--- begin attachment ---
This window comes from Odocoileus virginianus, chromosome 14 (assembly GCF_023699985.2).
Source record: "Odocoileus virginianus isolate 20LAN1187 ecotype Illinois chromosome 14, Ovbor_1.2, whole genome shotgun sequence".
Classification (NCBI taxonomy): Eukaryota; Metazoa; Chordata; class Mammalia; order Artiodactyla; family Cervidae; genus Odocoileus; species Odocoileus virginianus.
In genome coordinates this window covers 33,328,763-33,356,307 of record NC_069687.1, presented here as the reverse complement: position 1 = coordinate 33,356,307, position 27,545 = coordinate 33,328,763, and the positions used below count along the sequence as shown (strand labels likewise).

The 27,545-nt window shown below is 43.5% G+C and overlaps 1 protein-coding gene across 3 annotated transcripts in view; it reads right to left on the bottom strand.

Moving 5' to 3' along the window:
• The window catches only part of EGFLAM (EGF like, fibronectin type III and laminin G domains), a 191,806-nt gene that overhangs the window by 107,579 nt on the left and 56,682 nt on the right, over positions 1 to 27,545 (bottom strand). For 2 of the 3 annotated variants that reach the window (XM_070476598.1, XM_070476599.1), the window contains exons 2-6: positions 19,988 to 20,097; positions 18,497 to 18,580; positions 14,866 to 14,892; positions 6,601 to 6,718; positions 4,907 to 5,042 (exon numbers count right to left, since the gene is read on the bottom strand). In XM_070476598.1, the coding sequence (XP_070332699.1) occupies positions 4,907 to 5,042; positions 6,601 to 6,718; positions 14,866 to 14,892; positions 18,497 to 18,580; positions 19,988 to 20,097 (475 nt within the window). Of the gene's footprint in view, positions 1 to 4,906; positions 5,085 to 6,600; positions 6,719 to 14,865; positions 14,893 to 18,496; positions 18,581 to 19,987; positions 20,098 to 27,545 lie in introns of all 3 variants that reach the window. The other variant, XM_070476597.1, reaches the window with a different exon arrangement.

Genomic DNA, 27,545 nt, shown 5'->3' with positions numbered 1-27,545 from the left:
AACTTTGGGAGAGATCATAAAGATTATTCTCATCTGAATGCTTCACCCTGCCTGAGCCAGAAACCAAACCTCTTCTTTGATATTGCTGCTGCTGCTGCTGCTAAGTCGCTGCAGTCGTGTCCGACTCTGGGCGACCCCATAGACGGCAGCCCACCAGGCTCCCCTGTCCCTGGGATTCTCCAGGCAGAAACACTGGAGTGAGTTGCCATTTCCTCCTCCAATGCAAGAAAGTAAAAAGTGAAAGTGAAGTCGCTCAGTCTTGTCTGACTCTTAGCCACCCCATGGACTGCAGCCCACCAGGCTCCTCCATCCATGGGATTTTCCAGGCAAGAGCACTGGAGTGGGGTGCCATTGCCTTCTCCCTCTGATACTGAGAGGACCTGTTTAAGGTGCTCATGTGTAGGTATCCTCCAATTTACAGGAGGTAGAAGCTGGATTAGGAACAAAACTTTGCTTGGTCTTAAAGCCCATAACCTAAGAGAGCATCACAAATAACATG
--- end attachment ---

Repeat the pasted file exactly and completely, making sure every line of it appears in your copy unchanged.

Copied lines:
This window comes from Odocoileus virginianus, chromosome 14 (assembly GCF_023699985.2).
Source record: "Odocoileus virginianus isolate 20LAN1187 ecotype Illinois chromosome 14, Ovbor_1.2, whole genome shotgun sequence".
Classification (NCBI taxonomy): Eukaryota; Metazoa; Chordata; class Mammalia; order Artiodactyla; family Cervidae; genus Odocoileus; species Odocoileus virginianus.
In genome coordinates this window covers 33,328,763-33,356,307 of record NC_069687.1, presented here as the reverse complement: position 1 = coordinate 33,356,307, position 27,545 = coordinate 33,328,763, and the positions used below count along the sequence as shown (strand labels likewise).

The 27,545-nt window shown below is 43.5% G+C and overlaps 1 protein-coding gene across 3 annotated transcripts in view; it reads right to left on the bottom strand.

Moving 5' to 3' along the window:
• The window catches only part of EGFLAM (EGF like, fibronectin type III and laminin G domains), a 191,806-nt gene that overhangs the window by 107,579 nt on the left and 56,682 nt on the right, over positions 1 to 27,545 (bottom strand). For 2 of the 3 annotated variants that reach the window (XM_070476598.1, XM_070476599.1), the window contains exons 2-6: positions 19,988 to 20,097; positions 18,497 to 18,580; positions 14,866 to 14,892; positions 6,601 to 6,718; positions 4,907 to 5,042 (exon numbers count right to left, since the gene is read on the bottom strand). In XM_070476598.1, the coding sequence (XP_070332699.1) occupies positions 4,907 to 5,042; positions 6,601 to 6,718; positions 14,866 to 14,892; positions 18,497 to 18,580; positions 19,988 to 20,097 (475 nt within the window). Of the gene's footprint in view, positions 1 to 4,906; positions 5,085 to 6,600; positions 6,719 to 14,865; positions 14,893 to 18,496; positions 18,581 to 19,987; positions 20,098 to 27,545 lie in introns of all 3 variants that reach the window. The other variant, XM_070476597.1, reaches the window with a different exon arrangement.

Genomic DNA, 27,545 nt, shown 5'->3' with positions numbered 1-27,545 from the left:
AACTTTGGGAGAGATCATAAAGATTATTCTCATCTGAATGCTTCACCCTGCCTGAGCCAGAAACCAAACCTCTTCTTTGATATTGCTGCTGCTGCTGCTGCTAAGTCGCTGCAGTCGTGTCCGACTCTGGGCGACCCCATAGACGGCAGCCCACCAGGCTCCCCTGTCCCTGGGATTCTCCAGGCAGAAACACTGGAGTGAGTTGCCATTTCCTCCTCCAATGCAAGAAAGTAAAAAGTGAAAGTGAAGTCGCTCAGTCTTGTCTGACTCTTAGCCACCCCATGGACTGCAGCCCACCAGGCTCCTCCATCCATGGGATTTTCCAGGCAAGAGCACTGGAGTGGGGTGCCATTGCCTTCTCCCTCTGATACTGAGAGGACCTGTTTAAGGTGCTCATGTGTAGGTATCCTCCAATTTACAGGAGGTAGAAGCTGGATTAGGAACAAAACTTTGCTTGGTCTTAAAGCCCATAACCTAAGAGAGCATCACAAATAACATG